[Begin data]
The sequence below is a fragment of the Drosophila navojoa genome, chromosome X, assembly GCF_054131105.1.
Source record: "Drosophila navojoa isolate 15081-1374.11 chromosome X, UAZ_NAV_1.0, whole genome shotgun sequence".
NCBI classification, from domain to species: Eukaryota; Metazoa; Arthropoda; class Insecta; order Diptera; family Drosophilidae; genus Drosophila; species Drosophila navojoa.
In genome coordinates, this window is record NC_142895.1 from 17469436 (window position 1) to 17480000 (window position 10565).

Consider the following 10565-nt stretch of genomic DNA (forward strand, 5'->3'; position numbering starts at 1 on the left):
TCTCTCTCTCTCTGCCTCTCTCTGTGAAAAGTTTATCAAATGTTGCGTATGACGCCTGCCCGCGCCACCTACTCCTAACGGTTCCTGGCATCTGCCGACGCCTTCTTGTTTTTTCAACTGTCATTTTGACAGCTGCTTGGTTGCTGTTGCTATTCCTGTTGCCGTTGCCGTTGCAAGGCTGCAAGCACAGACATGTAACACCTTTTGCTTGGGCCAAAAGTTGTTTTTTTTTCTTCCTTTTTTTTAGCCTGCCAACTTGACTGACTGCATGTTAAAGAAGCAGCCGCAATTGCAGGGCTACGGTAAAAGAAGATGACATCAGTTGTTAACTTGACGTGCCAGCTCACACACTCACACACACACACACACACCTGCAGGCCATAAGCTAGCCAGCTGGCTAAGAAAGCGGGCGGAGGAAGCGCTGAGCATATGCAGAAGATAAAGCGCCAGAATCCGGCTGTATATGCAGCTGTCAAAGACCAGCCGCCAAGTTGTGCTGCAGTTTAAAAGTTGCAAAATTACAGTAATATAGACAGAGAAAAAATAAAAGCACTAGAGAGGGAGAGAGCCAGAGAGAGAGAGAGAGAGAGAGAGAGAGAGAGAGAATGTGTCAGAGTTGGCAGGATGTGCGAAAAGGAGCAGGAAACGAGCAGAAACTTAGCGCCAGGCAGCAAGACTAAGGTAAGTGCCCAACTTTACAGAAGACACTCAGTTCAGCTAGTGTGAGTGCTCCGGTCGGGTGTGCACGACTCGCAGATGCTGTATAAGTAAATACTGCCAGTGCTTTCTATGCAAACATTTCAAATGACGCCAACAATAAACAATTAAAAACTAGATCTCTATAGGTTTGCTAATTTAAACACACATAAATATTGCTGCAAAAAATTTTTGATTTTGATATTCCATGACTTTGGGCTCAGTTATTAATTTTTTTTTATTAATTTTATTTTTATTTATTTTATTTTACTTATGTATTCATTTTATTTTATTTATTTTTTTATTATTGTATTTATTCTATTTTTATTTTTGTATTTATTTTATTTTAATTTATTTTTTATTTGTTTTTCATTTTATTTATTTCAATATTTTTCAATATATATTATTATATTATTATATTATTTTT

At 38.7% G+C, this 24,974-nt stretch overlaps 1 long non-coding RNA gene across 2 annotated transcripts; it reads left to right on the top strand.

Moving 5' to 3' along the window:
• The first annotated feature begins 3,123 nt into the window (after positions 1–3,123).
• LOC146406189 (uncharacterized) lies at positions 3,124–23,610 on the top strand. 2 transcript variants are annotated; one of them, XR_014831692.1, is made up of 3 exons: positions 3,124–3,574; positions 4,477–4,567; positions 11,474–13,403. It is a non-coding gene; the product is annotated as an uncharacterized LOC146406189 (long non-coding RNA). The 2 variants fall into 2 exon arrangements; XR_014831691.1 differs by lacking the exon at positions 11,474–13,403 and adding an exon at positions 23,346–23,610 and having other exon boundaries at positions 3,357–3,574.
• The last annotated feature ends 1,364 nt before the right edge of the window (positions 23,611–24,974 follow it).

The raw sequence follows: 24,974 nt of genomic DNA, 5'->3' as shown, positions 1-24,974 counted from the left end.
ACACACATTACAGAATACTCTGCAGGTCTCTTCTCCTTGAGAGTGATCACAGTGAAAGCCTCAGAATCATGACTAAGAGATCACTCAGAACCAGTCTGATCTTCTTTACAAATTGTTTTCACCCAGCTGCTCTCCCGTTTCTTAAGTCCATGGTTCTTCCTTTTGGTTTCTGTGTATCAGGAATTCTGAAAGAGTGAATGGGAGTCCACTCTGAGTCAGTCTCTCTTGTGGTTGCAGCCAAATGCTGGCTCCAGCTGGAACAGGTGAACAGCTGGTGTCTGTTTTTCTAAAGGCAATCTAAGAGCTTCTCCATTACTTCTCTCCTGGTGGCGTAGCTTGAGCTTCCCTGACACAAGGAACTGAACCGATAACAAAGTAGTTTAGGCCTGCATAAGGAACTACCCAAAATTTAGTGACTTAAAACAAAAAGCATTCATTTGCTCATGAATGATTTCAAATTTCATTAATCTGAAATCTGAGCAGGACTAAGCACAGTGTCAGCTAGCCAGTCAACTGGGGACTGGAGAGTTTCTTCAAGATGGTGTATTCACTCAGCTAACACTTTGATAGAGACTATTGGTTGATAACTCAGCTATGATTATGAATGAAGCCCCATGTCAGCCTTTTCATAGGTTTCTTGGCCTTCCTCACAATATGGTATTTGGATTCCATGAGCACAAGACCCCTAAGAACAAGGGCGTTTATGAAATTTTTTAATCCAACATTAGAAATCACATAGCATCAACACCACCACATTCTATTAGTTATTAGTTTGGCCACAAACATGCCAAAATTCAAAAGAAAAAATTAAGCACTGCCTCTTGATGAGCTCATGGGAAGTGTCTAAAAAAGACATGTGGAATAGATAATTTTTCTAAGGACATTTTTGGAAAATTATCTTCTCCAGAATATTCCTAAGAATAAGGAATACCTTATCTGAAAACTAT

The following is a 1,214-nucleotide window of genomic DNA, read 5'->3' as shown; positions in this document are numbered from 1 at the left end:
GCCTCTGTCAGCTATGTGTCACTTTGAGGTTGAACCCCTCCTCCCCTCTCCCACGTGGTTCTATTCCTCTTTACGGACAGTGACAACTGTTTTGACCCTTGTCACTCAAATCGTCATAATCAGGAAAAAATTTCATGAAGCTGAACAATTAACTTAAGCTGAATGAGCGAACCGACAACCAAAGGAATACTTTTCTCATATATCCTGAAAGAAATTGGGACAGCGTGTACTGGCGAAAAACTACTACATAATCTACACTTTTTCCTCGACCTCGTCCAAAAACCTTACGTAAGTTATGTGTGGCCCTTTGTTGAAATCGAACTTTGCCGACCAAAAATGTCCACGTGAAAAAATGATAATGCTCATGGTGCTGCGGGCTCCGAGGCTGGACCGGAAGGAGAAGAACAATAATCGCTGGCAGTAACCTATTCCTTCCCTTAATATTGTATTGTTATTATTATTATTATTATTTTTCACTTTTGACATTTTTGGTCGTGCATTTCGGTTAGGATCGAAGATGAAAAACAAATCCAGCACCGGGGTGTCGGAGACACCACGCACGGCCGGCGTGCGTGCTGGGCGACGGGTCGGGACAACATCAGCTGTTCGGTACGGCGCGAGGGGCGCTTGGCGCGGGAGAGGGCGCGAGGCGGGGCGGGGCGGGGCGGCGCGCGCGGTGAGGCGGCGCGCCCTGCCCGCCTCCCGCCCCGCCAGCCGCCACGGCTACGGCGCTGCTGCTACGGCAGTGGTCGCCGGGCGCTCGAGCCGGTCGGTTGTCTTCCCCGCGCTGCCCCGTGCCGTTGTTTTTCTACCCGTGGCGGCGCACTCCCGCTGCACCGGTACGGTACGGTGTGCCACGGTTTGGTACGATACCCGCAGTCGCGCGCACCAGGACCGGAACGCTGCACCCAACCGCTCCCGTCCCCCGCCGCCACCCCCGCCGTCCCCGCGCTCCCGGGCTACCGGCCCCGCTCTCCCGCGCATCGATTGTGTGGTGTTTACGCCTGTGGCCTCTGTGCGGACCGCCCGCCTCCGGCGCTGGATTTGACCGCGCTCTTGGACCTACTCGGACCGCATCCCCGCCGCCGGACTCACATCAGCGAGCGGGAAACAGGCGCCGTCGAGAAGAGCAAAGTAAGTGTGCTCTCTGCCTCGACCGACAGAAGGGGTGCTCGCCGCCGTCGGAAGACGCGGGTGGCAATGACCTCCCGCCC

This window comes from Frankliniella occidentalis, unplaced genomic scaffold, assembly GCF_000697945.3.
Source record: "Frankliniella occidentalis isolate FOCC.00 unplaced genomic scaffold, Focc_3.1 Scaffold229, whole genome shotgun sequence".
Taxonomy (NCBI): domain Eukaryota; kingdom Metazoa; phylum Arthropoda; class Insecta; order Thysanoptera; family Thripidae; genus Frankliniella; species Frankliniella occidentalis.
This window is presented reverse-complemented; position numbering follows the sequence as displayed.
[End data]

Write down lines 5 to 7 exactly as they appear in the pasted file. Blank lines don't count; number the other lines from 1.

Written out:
Consider the following 10565-nt stretch of genomic DNA (forward strand, 5'->3'; position numbering starts at 1 on the left):
TCTCTCTCTCTCTGCCTCTCTCTGTGAAAAGTTTATCAAATGTTGCGTATGACGCCTGCCCGCGCCACCTACTCCTAACGGTTCCTGGCATCTGCCGACGCCTTCTTGTTTTTTCAACTGTCATTTTGACAGCTGCTTGGTTGCTGTTGCTATTCCTGTTGCCGTTGCCGTTGCAAGGCTGCAAGCACAGACATGTAACACCTTTTGCTTGGGCCAAAAGTTGTTTTTTTTTCTTCCTTTTTTTTAGCCTGCCAACTTGACTGACTGCATGTTAAAGAAGCAGCCGCAATTGCAGGGCTACGGTAAAAGAAGATGACATCAGTTGTTAACTTGACGTGCCAGCTCACACACTCACACACACACACACACACCTGCAGGCCATAAGCTAGCCAGCTGGCTAAGAAAGCGGGCGGAGGAAGCGCTGAGCATATGCAGAAGATAAAGCGCCAGAATCCGGCTGTATATGCAGCTGTCAAAGACCAGCCGCCAAGTTGTGCTGCAGTTTAAAAGTTGCAAAATTACAGTAATATAGACAGAGAAAAAATAAAAGCACTAGAGAGGGAGAGAGCCAGAGAGAGAGAGAGAGAGAGAGAGAGAGAGAGAGAATGTGTCAGAGTTGGCAGGATGTGCGAAAAGGAGCAGGAAACGAGCAGAAACTTAGCGCCAGGCAGCAAGACTAAGGTAAGTGCCCAACTTTACAGAAGACACTCAGTTCAGCTAGTGTGAGTGCTCCGGTCGGGTGTGCACGACTCGCAGATGCTGTATAAGTAAATACTGCCAGTGCTTTCTATGCAAACATTTCAAATGACGCCAACAATAAACAATTAAAAACTAGATCTCTATAGGTTTGCTAATTTAAACACACATAAATATTGCTGCAAAAAATTTTTGATTTTGATATTCCATGACTTTGGGCTCAGTTATTAATTTTTTTTTATTAATTTTATTTTTATTTATTTTATTTTACTTATGTATTCATTTTATTTTATTTATTTTTTTATTATTGTATTTATTCTATTTTTATTTTTGTATTTATTTTATTTTAATTTATTTTTTATTTGTTTTTCATTTTATTTATTTCAATATTTTTCAATATATATTATTATATTATTATATTATTTTT

At 38.7% G+C, this 24,974-nt stretch overlaps 1 long non-coding RNA gene across 2 annotated transcripts; it reads left to right on the top strand.